When first sharing research data, researchers often raise questions about the value, benefits, and mechanisms for sharing. Many stakeholders and interested parties, such as funding agencies, communities, other researchers, or members of the public may be interested in research, results and related data. This lesson addresses data sharing in the context of the data life cycle, the value of sharing data, concerns about sharing data, and methods and best practices for sharing data.
Some research funders have a mandate for data resulting from their funded research to be shared. This presentation provides a general definition of data sharing and how scholars can identify and follow data sharing mandates.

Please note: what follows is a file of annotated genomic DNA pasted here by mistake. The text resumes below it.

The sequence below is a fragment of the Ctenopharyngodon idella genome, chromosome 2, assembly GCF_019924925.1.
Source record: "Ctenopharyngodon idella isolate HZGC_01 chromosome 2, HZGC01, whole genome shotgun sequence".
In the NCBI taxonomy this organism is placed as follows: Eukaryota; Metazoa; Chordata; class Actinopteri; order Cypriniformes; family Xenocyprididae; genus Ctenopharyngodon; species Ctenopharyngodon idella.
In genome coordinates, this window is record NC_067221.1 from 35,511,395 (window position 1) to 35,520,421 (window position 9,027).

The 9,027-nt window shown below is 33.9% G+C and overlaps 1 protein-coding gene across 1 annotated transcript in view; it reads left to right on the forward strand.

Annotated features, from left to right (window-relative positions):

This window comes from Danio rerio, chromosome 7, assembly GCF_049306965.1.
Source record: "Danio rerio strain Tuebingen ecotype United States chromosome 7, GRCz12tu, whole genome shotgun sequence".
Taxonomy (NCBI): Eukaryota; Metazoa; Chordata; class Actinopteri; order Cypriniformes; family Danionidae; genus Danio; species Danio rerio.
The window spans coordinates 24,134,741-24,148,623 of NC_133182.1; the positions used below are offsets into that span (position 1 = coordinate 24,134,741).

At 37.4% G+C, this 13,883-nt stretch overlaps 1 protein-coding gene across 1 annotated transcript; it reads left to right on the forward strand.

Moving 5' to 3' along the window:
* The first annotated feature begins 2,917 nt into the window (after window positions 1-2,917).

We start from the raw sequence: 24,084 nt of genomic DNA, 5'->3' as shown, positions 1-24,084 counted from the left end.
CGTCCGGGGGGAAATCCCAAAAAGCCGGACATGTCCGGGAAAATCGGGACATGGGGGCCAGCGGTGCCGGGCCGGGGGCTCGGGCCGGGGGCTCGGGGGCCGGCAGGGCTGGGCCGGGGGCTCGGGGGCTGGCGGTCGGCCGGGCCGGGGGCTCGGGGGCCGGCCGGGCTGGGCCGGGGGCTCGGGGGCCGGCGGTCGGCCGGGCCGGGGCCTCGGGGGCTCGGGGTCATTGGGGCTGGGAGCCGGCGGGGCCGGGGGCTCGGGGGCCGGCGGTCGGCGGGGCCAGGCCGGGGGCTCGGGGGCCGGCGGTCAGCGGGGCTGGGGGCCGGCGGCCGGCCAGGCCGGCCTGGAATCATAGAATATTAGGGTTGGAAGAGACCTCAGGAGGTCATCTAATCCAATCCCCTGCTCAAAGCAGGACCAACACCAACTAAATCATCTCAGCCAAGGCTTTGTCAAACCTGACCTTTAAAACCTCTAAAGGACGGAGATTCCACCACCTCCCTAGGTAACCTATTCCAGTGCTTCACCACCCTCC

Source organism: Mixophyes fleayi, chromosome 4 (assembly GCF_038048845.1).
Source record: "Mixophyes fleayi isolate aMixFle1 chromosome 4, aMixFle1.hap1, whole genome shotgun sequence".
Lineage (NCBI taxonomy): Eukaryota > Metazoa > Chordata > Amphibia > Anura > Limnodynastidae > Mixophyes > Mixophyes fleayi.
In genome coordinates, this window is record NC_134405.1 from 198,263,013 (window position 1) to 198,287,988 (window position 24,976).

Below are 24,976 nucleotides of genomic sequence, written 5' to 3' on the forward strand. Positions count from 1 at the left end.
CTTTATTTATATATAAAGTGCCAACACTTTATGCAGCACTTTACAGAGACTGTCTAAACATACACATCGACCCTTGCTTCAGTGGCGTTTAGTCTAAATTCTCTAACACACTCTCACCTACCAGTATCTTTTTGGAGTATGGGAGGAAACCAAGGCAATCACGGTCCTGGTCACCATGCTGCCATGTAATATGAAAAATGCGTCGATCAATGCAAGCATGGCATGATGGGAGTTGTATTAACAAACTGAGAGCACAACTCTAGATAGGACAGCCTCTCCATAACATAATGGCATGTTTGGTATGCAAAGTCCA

Background. Attribution to the original contributor upon reuse of published data is important both as a reward for data creators and to document the provenance of research findings. Previous studies have found that papers with publicly available datasets receive a higher number of citations than similar studies without available data. However, few previous analyses have had the statistical power to control for the many variables known to predict citation rate, which has led to uncertain estimates of the “citation benefit”. Furthermore, little is known about patterns in data reuse over time and across datasets. Method and Results. Here, we look at citation rates while controlling for many known citation predictors and investigate the variability of data reuse. In a multivariate regression on 10,555 studies that created gene expression microarray data, we found that studies that made data available in a public repository received 9% (95% confidence interval: 5% to 13%) more citations than similar studies for which the data was not made available. Date of publication, journal impact factor, open access status, number of authors, first and last author publication history, corresponding author country, institution citation history, and study topic were included as covariates. The citation benefit varied with date of dataset deposition: a citation benefit was most clear for papers published in 2004 and 2005, at about 30%. Authors published most papers using their own datasets within two years of their first publication on the dataset, whereas data reuse papers published by third-party investigators continued to accumulate for at least six years. To study patterns of data reuse directly, we compiled 9,724 instances of third party data reuse via mention of GEO or ArrayExpress accession numbers in the full text of papers. The level of third-party data use was high: for 100 datasets deposited in year 0, we estimated that 40 papers in PubMed reused a dataset by year 2, 100 by year 4, and more than 150 data reuse papers had been published by year 5. Data reuse was distributed across a broad base of datasets: a very conservative estimate found that 20% of the datasets deposited between 2003 and 2007 had been reused at least once by third parties. Conclusion. After accounting for other factors affecting citation rate, we find a robust citation benefit from open data, although a smaller one than previously reported. We conclude there is a direct effect of third-party data reuse that persists for years beyond the time when researchers have published most of the papers reusing their own data. Other factors that may also contribute to the citation benefit are considered. We further conclude that, at least for gene expression microarray data, a substantial fraction of archived datasets are reused, and that the intensity of dataset reuse has been steadily increasing since 2003.